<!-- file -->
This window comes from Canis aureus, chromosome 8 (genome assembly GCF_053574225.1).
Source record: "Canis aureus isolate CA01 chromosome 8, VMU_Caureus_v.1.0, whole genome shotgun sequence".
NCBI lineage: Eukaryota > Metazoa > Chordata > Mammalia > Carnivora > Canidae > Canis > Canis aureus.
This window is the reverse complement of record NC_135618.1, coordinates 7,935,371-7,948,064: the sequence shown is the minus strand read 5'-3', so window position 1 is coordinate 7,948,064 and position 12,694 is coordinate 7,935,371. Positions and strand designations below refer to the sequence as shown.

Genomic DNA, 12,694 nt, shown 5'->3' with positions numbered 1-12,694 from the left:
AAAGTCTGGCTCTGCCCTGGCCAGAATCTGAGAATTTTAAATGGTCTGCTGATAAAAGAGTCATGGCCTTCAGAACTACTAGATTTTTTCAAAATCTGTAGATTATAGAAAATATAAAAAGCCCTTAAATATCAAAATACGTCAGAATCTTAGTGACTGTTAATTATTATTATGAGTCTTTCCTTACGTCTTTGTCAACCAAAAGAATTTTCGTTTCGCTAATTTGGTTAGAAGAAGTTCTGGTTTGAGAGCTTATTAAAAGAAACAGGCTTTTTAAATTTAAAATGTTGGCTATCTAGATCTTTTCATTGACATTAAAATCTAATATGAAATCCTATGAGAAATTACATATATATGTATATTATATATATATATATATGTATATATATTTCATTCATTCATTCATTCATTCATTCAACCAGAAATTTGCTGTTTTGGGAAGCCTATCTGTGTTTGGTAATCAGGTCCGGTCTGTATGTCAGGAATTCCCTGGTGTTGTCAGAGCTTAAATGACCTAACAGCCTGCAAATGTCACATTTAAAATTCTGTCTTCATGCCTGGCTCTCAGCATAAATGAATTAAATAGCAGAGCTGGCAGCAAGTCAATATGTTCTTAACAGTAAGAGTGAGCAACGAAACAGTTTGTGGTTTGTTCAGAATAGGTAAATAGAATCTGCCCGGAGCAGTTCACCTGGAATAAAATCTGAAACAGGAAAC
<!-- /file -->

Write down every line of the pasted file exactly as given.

This window comes from Canis aureus, chromosome 8 (genome assembly GCF_053574225.1).
Source record: "Canis aureus isolate CA01 chromosome 8, VMU_Caureus_v.1.0, whole genome shotgun sequence".
NCBI lineage: Eukaryota > Metazoa > Chordata > Mammalia > Carnivora > Canidae > Canis > Canis aureus.
This window is the reverse complement of record NC_135618.1, coordinates 7,935,371-7,948,064: the sequence shown is the minus strand read 5'-3', so window position 1 is coordinate 7,948,064 and position 12,694 is coordinate 7,935,371. Positions and strand designations below refer to the sequence as shown.

Genomic DNA, 12,694 nt, shown 5'->3' with positions numbered 1-12,694 from the left:
AAAGTCTGGCTCTGCCCTGGCCAGAATCTGAGAATTTTAAATGGTCTGCTGATAAAAGAGTCATGGCCTTCAGAACTACTAGATTTTTTCAAAATCTGTAGATTATAGAAAATATAAAAAGCCCTTAAATATCAAAATACGTCAGAATCTTAGTGACTGTTAATTATTATTATGAGTCTTTCCTTACGTCTTTGTCAACCAAAAGAATTTTCGTTTCGCTAATTTGGTTAGAAGAAGTTCTGGTTTGAGAGCTTATTAAAAGAAACAGGCTTTTTAAATTTAAAATGTTGGCTATCTAGATCTTTTCATTGACATTAAAATCTAATATGAAATCCTATGAGAAATTACATATATATGTATATTATATATATATATATATGTATATATATTTCATTCATTCATTCATTCATTCATTCAACCAGAAATTTGCTGTTTTGGGAAGCCTATCTGTGTTTGGTAATCAGGTCCGGTCTGTATGTCAGGAATTCCCTGGTGTTGTCAGAGCTTAAATGACCTAACAGCCTGCAAATGTCACATTTAAAATTCTGTCTTCATGCCTGGCTCTCAGCATAAATGAATTAAATAGCAGAGCTGGCAGCAAGTCAATATGTTCTTAACAGTAAGAGTGAGCAACGAAACAGTTTGTGGTTTGTTCAGAATAGGTAAATAGAATCTGCCCGGAGCAGTTCACCTGGAATAAAATCTGAAACAGGAAAC